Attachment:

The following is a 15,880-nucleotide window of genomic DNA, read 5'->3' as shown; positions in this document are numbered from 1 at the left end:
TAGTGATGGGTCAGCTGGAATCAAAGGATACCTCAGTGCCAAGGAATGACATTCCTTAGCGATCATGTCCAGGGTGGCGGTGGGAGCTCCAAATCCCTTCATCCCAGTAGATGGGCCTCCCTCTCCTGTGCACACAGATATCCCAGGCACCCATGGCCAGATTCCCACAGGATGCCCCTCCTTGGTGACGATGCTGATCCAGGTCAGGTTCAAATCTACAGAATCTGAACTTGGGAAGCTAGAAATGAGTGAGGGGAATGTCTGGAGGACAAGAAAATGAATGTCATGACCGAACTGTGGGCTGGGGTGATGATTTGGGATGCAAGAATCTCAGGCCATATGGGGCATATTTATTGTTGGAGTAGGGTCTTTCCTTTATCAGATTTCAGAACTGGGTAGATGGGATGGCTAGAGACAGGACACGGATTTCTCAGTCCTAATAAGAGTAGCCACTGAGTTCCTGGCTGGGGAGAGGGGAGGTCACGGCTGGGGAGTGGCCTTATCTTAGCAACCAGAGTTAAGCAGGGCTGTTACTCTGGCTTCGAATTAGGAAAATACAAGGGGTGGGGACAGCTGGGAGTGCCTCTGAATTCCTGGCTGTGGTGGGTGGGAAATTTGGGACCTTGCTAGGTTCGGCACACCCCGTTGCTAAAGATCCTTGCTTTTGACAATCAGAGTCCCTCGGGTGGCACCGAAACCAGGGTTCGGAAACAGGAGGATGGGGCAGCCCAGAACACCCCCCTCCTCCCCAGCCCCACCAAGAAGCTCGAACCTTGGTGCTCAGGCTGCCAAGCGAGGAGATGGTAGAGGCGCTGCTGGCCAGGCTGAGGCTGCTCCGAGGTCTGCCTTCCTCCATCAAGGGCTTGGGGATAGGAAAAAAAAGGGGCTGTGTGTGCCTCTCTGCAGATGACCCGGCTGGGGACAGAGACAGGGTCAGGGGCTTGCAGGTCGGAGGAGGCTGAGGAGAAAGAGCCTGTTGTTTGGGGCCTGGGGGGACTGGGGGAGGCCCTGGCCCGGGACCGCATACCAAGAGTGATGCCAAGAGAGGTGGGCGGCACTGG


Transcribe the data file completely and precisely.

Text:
The following is a 15,880-nucleotide window of genomic DNA, read 5'->3' as shown; positions in this document are numbered from 1 at the left end:
TAGTGATGGGTCAGCTGGAATCAAAGGATACCTCAGTGCCAAGGAATGACATTCCTTAGCGATCATGTCCAGGGTGGCGGTGGGAGCTCCAAATCCCTTCATCCCAGTAGATGGGCCTCCCTCTCCTGTGCACACAGATATCCCAGGCACCCATGGCCAGATTCCCACAGGATGCCCCTCCTTGGTGACGATGCTGATCCAGGTCAGGTTCAAATCTACAGAATCTGAACTTGGGAAGCTAGAAATGAGTGAGGGGAATGTCTGGAGGACAAGAAAATGAATGTCATGACCGAACTGTGGGCTGGGGTGATGATTTGGGATGCAAGAATCTCAGGCCATATGGGGCATATTTATTGTTGGAGTAGGGTCTTTCCTTTATCAGATTTCAGAACTGGGTAGATGGGATGGCTAGAGACAGGACACGGATTTCTCAGTCCTAATAAGAGTAGCCACTGAGTTCCTGGCTGGGGAGAGGGGAGGTCACGGCTGGGGAGTGGCCTTATCTTAGCAACCAGAGTTAAGCAGGGCTGTTACTCTGGCTTCGAATTAGGAAAATACAAGGGGTGGGGACAGCTGGGAGTGCCTCTGAATTCCTGGCTGTGGTGGGTGGGAAATTTGGGACCTTGCTAGGTTCGGCACACCCCGTTGCTAAAGATCCTTGCTTTTGACAATCAGAGTCCCTCGGGTGGCACCGAAACCAGGGTTCGGAAACAGGAGGATGGGGCAGCCCAGAACACCCCCCTCCTCCCCAGCCCCACCAAGAAGCTCGAACCTTGGTGCTCAGGCTGCCAAGCGAGGAGATGGTAGAGGCGCTGCTGGCCAGGCTGAGGCTGCTCCGAGGTCTGCCTTCCTCCATCAAGGGCTTGGGGATAGGAAAAAAAAGGGGCTGTGTGTGCCTCTCTGCAGATGACCCGGCTGGGGACAGAGACAGGGTCAGGGGCTTGCAGGTCGGAGGAGGCTGAGGAGAAAGAGCCTGTTGTTTGGGGCCTGGGGGGACTGGGGGAGGCCCTGGCCCGGGACCGCATACCAAGAGTGATGCCAAGAGAGGTGGGCGGCACTGG